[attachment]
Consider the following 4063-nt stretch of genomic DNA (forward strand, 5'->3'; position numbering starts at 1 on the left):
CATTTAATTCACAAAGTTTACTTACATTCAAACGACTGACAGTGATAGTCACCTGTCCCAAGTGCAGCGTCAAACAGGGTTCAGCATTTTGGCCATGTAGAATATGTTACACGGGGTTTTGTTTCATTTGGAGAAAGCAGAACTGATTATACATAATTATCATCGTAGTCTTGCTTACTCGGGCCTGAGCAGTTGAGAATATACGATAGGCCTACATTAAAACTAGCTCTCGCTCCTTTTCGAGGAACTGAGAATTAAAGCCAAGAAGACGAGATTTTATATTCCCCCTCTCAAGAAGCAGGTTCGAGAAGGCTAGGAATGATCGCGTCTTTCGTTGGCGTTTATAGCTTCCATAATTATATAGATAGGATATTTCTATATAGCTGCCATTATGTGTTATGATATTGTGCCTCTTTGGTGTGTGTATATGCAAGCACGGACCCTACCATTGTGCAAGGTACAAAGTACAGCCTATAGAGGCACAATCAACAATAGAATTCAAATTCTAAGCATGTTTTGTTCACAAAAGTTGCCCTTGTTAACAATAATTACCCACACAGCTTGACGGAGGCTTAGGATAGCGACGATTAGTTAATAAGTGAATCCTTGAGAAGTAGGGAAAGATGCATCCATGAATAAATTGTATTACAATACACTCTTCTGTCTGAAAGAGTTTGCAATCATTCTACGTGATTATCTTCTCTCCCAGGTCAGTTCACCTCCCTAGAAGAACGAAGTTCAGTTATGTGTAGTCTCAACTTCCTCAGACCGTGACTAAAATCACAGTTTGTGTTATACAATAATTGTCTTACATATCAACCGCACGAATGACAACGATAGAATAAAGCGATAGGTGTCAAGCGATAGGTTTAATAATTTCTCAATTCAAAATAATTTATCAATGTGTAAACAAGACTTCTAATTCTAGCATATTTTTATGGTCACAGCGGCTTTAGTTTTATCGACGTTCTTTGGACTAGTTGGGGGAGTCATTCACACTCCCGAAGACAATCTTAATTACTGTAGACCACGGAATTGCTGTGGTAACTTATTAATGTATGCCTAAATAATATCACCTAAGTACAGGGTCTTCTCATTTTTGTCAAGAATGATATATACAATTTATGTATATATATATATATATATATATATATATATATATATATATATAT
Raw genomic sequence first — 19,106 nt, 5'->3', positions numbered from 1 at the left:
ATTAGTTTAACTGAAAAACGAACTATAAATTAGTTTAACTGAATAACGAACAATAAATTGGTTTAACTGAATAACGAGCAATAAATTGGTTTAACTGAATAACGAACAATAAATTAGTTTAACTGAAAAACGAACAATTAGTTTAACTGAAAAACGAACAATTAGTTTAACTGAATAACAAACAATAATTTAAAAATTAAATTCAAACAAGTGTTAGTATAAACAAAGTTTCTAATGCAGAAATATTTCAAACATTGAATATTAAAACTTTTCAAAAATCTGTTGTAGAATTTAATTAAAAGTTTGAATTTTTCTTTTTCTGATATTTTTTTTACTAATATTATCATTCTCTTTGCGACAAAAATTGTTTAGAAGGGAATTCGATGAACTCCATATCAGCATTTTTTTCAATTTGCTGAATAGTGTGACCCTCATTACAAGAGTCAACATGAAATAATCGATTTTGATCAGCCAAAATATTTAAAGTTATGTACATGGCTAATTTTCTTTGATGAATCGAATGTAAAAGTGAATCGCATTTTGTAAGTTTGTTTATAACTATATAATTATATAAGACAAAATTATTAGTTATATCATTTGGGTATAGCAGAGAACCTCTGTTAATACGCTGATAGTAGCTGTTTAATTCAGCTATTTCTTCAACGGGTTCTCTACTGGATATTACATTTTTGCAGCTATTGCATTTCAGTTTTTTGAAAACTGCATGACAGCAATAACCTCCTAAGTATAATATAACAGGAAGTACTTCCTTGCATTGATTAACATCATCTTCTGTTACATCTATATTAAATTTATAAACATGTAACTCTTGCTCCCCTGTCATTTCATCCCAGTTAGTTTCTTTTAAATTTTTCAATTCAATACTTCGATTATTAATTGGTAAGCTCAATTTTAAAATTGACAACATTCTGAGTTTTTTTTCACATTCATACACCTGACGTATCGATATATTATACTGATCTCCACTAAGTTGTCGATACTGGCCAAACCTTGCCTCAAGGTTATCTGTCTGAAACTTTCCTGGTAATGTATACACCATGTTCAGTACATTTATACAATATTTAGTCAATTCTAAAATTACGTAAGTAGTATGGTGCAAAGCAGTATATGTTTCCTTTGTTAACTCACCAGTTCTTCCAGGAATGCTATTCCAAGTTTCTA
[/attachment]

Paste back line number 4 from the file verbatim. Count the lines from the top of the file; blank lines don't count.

ATTAGTTTAACTGAAAAACGAACTATAAATTAGTTTAACTGAATAACGAACAATAAATTGGTTTAACTGAATAACGAGCAATAAATTGGTTTAACTGAATAACGAACAATAAATTAGTTTAACTGAAAAACGAACAATTAGTTTAACTGAAAAACGAACAATTAGTTTAACTGAATAACAAACAATAATTTAAAAATTAAATTCAAACAAGTGTTAGTATAAACAAAGTTTCTAATGCAGAAATATTTCAAACATTGAATATTAAAACTTTTCAAAAATCTGTTGTAGAATTTAATTAAAAGTTTGAATTTTTCTTTTTCTGATATTTTTTTTACTAATATTATCATTCTCTTTGCGACAAAAATTGTTTAGAAGGGAATTCGATGAACTCCATATCAGCATTTTTTTCAATTTGCTGAATAGTGTGACCCTCATTACAAGAGTCAACATGAAATAATCGATTTTGATCAGCCAAAATATTTAAAGTTATGTACATGGCTAATTTTCTTTGATGAATCGAATGTAAAAGTGAATCGCATTTTGTAAGTTTGTTTATAACTATATAATTATATAAGACAAAATTATTAGTTATATCATTTGGGTATAGCAGAGAACCTCTGTTAATACGCTGATAGTAGCTGTTTAATTCAGCTATTTCTTCAACGGGTTCTCTACTGGATATTACATTTTTGCAGCTATTGCATTTCAGTTTTTTGAAAACTGCATGACAGCAATAACCTCCTAAGTATAATATAACAGGAAGTACTTCCTTGCATTGATTAACATCATCTTCTGTTACATCTATATTAAATTTATAAACATGTAACTCTTGCTCCCCTGTCATTTCATCCCAGTTAGTTTCTTTTAAATTTTTCAATTCAATACTTCGATTATTAATTGGTAAGCTCAATTTTAAAATTGACAACATTCTGAGTTTTTTTTCACATTCATACACCTGACGTATCGATATATTATACTGATCTCCACTAAGTTGTCGATACTGGCCAAACCTTGCCTCAAGGTTATCTGTCTGAAACTTTCCTGGTAATGTATACACCATGTTCAGTACATTTATACAATATTTAGTCAATTCTAAAATTACGTAAGTAGTATGGTGCAAAGCAGTATATGTTTCCTTTGTTAACTCACCAGTTCTTCCAGGAATGCTATTCCAAGTTTCTA